Region gets slammed with thunderstorms and unseasonal snow
Mother Nature might want to take a break, go home, and evaluate just exactly what season it’s supposed to be before she goes out to play again.
A late season snow storm hit the area Saturday and continued to dump snow and create hazardous travel conditions as winds blew the snow around in rural areas greatly reducing visibility and depositing blown snow on roads.
The snow and ice caused a couple of semitrailers to jack-knife on Interstate 35 in the southeastern corner of Wright County, sending one driver to the hospital, according to Jim Lester, the county’s emergency management coordinator.
He said the crash happened at about 10 a.m.
Lester said one of the truck drivers was taken to a hospital with minor injuries.
The southbound lanes of the highway near the crash were closed for about two hours, he said.
Vehicles were reported in roadside ditches elsewhere in the county, he added.
On the far western side of Fort Dodge, a vehicle slid off a road and landed in a ditch filled with about 3 feet of water. Police Lt. Dennis Quinn said that happened along Old Highway 20, west of U.S. Highway 169. He said no one was hurt and the people in the vehicle had already called for a truck to pull them out when a police officer contacted them.
Quinn said city police handled just two traffic accident reports by late afternoon Saturday.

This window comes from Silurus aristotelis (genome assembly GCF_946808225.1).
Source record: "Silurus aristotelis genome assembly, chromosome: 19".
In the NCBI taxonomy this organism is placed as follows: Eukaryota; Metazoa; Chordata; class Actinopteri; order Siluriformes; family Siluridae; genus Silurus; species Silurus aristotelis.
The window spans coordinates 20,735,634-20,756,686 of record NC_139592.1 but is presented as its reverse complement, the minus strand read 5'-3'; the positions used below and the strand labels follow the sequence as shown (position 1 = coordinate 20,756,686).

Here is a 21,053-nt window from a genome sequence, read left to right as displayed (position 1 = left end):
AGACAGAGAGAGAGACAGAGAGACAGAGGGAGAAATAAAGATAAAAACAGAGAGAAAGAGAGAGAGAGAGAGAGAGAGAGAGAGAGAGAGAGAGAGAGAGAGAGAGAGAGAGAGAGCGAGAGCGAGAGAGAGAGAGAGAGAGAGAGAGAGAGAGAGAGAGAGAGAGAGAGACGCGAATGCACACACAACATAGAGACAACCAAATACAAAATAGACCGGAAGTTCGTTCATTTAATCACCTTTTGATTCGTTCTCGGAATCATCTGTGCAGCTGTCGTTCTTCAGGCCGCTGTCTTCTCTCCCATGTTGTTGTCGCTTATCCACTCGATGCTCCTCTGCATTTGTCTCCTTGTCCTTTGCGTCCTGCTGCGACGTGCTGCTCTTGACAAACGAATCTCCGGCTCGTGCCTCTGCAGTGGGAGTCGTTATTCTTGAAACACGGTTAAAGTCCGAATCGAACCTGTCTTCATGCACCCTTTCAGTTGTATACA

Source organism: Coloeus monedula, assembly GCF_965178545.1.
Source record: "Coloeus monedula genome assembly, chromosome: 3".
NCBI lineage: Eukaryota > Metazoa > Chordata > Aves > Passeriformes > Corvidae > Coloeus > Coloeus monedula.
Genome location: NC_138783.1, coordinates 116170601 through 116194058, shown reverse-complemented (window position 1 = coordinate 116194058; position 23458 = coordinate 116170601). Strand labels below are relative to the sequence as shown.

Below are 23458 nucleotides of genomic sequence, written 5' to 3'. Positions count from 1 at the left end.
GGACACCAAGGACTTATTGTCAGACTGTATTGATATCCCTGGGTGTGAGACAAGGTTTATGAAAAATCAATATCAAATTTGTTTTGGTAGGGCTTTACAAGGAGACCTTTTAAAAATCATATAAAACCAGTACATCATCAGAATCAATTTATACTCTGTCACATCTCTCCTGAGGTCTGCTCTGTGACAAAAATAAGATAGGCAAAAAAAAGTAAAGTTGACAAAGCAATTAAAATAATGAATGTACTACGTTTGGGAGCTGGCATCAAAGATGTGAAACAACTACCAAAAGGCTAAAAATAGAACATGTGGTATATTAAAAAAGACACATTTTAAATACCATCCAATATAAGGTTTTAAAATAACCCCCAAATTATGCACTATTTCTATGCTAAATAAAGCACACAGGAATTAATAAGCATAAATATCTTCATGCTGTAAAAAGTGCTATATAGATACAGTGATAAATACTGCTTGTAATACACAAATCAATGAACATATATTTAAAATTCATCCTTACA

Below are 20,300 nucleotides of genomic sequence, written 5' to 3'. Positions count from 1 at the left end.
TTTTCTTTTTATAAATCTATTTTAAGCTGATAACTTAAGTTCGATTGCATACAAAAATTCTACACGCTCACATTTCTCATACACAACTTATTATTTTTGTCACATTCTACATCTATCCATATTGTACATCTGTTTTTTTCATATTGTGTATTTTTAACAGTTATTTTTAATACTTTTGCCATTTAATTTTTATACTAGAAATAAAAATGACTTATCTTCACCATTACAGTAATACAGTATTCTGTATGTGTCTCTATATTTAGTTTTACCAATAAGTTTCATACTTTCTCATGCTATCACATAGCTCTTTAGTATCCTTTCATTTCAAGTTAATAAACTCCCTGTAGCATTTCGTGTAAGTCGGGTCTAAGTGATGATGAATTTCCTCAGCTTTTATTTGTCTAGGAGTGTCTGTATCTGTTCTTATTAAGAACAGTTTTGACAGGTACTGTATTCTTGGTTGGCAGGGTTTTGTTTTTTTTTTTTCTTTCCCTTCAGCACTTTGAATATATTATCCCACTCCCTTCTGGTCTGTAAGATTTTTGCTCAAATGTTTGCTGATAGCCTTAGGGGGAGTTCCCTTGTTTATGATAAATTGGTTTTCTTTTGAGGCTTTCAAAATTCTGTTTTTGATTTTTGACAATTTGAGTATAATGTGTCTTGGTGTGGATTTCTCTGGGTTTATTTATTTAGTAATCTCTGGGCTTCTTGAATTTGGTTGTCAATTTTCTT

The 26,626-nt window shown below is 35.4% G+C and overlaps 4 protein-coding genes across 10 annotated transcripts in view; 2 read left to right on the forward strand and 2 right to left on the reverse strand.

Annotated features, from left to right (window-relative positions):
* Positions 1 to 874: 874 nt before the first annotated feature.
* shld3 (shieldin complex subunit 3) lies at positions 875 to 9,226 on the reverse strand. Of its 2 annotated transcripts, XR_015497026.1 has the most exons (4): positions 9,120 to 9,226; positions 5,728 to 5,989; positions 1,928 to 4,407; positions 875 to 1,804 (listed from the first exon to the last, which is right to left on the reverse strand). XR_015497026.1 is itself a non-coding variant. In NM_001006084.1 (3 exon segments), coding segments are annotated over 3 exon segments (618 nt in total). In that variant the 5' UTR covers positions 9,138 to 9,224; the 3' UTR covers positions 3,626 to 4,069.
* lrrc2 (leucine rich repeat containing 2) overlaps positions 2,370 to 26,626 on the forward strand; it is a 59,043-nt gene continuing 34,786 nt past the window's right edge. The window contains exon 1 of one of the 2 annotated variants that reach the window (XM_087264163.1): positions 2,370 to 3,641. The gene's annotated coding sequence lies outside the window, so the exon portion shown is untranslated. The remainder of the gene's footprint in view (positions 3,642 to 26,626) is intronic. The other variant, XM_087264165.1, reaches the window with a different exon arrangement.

A brief power outage apparently caused by the storm affected part of Fort Dodge Saturday afternoon. MidAmerican Energy Co. reported on its website that 2,300 customers were impacted.
The outage shut down the traffic lights at the intersections of Fifth Avenue South and 12th Street and Fifth Avenue South and 15th Street, according to Quinn. It also turned off the traffic lights along 15th Street at its intersections with First Avenue South, Central Avenue, Second Avenue North, Sixth Avenue North and Seventh Avenue North, he said.
A city public works employee brought out some portable stop signs to control traffic at those intersections, but power was restored before any of them were set up.
Two city snowplows began working on the streets at 8 a.m. Saturday, and another six trucks were sent out later in the day.
”They did a good job keeping up with the roads for as fast as it was coming down,” Quinn said.
The storm shut down Fort Dodge Regional Airport Saturday.
Air Choice One, the lone airline serving Fort Dodge, announced Friday that it canceled all Saturday flights except one scheduled for Saturday evening. That evening flight was later canceled as well.
Airport crews spent Saturday clearing away snow, and Rhonda Chambers, the director of aviation, said the facility would be open in time for an Air Choice One flight expected to arrive at 8 a.m. today.
The National Weather Service reported 3 inches of snow near Fort Dodge.
Lester said Wright County received 4 to 5 inches of snow.
The National Weather Service reported 4 1/2 to 5 inches of snow in Kossuth County.
The snow storm followed a night of rain, hail and winds Friday.
The National Weather Service is calling for a 50 percent chance of snow today in the Fort Dodge area, with less than 1 inch of accumulation expected.
So how off is Mother Nature?
A sign at the Earl May Garden Center, 168 S. 25th St., announced proudly that “Spring has Sprung.”
It overlooked employees there as they unloaded spring flowers earlier in the week.
On Saturday, it overlooked snow-covered benches where all the flowers, safely inside in a warm greenhouse, should be. The sign itself offered evidence that Mother Nature should not be allowed to perform any sort of spell checking functions, now reads “Spring .. s Spr….g.”